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Egyptian foreign minister on African tour as Nile dam issue looms

Egyptian Foreign Minister Sameh Shoukry visited South Africa today and will next go to Tunisia and Senegal. Egypt rejected Ethiopia's latest offer on the Grand Ethiopian Renaissance Dam.
Egyptian Foreign Minister Sameh Shoukry participates in a panel talk at the 2018 Munich Security Conference, Munich, Germany, Feb. 17, 2018.

Egypt’s top diplomat is currently on a tour of African states. One reason for the blitz is to build support for Cairo’s position regarding the dispute over Ethiopia’s mega dam on the Nile River.

Egyptian Foreign Minister Sameh Shoukry visited South Africa today where he met with President Cyril Ramaphosa. The two discussed the Grand Ethiopian Renaissance Dam (GERD), and Shoukry reiterated to the president that Egypt wants a negotiated and legally binding agreement on the matter, according to the Egyptian state-owned Al-Ahram news outlet.

Ethiopia began filling the GERD last July. Addis Ababa wants the massive hydroelectric dam to provide power to its population of more than 100 million and help alleviate poverty. The dam is located on the Blue Nile River, which flows into the Nile. The downstream nations of Egypt and Sudan believe filling the dam sans an agreement regulating this could dangerously impact the river’s water levels in their countries.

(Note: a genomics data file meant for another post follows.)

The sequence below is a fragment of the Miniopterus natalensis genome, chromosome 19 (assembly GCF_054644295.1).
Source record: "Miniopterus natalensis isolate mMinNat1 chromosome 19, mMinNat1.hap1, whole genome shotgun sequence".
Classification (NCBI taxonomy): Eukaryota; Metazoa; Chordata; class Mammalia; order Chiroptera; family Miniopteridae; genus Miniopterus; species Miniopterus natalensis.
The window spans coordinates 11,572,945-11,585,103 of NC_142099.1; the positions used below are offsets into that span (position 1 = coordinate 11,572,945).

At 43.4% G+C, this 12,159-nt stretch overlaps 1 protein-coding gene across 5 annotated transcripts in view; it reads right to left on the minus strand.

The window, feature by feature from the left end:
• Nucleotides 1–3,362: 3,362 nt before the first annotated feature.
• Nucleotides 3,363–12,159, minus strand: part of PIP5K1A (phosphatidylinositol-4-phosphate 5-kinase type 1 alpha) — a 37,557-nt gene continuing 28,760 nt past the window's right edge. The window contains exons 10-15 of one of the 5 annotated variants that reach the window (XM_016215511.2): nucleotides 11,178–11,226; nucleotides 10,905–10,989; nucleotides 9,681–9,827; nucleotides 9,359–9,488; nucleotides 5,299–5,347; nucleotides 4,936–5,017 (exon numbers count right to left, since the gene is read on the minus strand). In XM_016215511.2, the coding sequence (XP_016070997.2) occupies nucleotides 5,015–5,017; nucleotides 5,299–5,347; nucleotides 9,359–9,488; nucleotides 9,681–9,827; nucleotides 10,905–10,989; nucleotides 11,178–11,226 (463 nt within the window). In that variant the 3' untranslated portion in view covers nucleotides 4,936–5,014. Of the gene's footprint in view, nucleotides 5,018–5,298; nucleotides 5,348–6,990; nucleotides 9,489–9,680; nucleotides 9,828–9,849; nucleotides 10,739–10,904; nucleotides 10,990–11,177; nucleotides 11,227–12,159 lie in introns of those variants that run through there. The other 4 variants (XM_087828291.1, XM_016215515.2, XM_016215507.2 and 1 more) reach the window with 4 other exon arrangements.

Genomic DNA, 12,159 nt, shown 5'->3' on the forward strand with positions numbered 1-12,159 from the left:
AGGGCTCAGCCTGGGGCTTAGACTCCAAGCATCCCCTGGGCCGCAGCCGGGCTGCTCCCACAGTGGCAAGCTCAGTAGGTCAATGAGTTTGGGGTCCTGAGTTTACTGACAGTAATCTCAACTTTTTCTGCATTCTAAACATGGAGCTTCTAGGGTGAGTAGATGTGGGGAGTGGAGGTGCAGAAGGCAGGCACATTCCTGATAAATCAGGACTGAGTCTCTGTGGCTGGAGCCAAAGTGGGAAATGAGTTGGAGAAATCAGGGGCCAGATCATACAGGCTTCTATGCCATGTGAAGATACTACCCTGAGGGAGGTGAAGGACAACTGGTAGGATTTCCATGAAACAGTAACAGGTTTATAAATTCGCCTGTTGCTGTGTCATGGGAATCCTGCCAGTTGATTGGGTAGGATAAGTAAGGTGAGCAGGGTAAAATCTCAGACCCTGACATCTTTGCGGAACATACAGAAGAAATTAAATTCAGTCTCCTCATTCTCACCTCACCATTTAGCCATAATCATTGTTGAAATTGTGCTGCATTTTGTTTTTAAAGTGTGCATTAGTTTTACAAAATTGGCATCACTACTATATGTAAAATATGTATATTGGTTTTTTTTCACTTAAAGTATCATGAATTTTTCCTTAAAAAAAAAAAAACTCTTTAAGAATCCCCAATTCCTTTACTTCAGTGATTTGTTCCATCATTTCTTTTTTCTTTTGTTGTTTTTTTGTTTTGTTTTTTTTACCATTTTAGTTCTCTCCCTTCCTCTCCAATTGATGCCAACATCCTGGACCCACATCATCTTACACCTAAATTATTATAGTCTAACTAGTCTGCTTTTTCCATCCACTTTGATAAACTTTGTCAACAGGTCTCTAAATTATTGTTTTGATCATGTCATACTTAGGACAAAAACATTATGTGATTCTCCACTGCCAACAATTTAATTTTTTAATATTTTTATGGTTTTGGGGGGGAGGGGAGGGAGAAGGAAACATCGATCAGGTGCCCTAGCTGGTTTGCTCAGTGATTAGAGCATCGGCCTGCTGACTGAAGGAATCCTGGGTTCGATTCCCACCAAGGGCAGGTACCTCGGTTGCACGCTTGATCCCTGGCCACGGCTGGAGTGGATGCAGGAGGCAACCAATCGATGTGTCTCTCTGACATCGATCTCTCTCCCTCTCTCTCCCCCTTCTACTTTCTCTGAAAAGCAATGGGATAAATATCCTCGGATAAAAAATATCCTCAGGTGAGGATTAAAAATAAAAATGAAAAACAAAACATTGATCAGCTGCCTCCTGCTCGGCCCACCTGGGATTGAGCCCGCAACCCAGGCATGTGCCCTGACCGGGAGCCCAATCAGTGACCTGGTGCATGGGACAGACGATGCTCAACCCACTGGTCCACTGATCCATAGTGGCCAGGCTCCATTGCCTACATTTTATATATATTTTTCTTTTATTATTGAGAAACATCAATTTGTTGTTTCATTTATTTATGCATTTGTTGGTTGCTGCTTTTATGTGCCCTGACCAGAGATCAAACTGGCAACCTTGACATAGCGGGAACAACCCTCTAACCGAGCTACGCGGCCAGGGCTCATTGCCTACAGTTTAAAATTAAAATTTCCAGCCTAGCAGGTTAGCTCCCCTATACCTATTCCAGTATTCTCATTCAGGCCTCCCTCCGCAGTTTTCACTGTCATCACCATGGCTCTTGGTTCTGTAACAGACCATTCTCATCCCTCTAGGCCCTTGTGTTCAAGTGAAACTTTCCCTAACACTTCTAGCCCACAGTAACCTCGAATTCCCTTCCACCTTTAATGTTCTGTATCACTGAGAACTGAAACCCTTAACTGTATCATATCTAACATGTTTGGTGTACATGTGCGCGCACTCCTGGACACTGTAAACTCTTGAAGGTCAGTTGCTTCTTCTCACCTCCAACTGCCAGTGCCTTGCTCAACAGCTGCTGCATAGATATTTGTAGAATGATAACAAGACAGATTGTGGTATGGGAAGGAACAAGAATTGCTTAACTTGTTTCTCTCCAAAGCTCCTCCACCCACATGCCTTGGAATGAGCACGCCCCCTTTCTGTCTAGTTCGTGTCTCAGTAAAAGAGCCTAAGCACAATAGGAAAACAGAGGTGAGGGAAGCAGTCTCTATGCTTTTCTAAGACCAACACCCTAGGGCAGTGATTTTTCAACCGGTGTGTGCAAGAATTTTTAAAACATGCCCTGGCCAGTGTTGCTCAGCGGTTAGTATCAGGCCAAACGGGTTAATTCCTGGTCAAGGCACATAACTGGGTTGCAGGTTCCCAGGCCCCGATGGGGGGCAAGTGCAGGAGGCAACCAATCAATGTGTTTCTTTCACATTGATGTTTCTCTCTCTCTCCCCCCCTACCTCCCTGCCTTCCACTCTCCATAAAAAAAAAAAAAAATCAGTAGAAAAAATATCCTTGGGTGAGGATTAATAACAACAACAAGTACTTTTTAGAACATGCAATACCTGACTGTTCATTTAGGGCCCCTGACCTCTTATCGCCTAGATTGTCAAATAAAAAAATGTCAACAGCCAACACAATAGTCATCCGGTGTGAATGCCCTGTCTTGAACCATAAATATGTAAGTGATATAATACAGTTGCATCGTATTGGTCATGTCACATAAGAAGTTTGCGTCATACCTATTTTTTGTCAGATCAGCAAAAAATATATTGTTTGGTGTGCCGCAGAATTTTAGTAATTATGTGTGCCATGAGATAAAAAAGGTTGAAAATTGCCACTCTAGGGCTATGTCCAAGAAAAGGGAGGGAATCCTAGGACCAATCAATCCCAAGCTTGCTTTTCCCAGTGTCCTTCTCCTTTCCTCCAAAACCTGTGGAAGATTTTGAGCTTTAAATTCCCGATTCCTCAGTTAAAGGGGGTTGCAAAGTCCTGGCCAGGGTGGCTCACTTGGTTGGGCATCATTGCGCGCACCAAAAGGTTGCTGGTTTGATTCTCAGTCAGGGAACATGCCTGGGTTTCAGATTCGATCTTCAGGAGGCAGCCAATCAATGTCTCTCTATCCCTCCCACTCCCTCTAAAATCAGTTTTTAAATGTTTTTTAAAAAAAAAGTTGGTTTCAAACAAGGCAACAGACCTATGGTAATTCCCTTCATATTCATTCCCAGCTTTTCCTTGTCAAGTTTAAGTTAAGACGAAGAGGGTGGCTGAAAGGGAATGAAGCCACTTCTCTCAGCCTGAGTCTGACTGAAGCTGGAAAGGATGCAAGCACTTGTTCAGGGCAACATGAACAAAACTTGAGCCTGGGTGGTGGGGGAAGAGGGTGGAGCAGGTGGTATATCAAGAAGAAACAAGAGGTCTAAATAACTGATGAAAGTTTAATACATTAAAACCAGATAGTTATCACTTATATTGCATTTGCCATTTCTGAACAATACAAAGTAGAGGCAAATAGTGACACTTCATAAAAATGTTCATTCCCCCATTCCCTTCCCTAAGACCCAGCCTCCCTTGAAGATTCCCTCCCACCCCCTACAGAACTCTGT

Shoukry’s trip follows the failure of the latest round of GERD negotiations to produce a deal. Egypt, Ethiopia and Sudan held talks in the Democratic Republic of the Congo, which is chairing the African Union (AU) in 2021, earlier this month. The talks again ended without an agreement. Following the deliberations, Ethiopia proposed a data exchange agreement regarding the measures needed to fill the dam, but Egypt rejected this. Ethiopia intends to begin the next phase of filling the GERD in July and August during East Africa’s rainy season.

Following South Africa, the foreign minister returned to the Democratic Republic of Congo later today, according to the Egyptian Ministry of Foreign Affairs. The ministry did not provide many details on the visit, but mentioned the country’s chairing of the AU in a tweet on the trip.

Shoukry also visited Kenya and Comoros yesterday. His trip will additionally include visits to Senegal and Tunisia, according to Al-Ahram.

Kenya and Tunisia are particularly important on the GERD issue as they are the only African states currently on the United Nations Security Council. Shoukry’s visit to South Africa is also notable because South Africa chaired the AU last year and thus mediated negotiations at the time.

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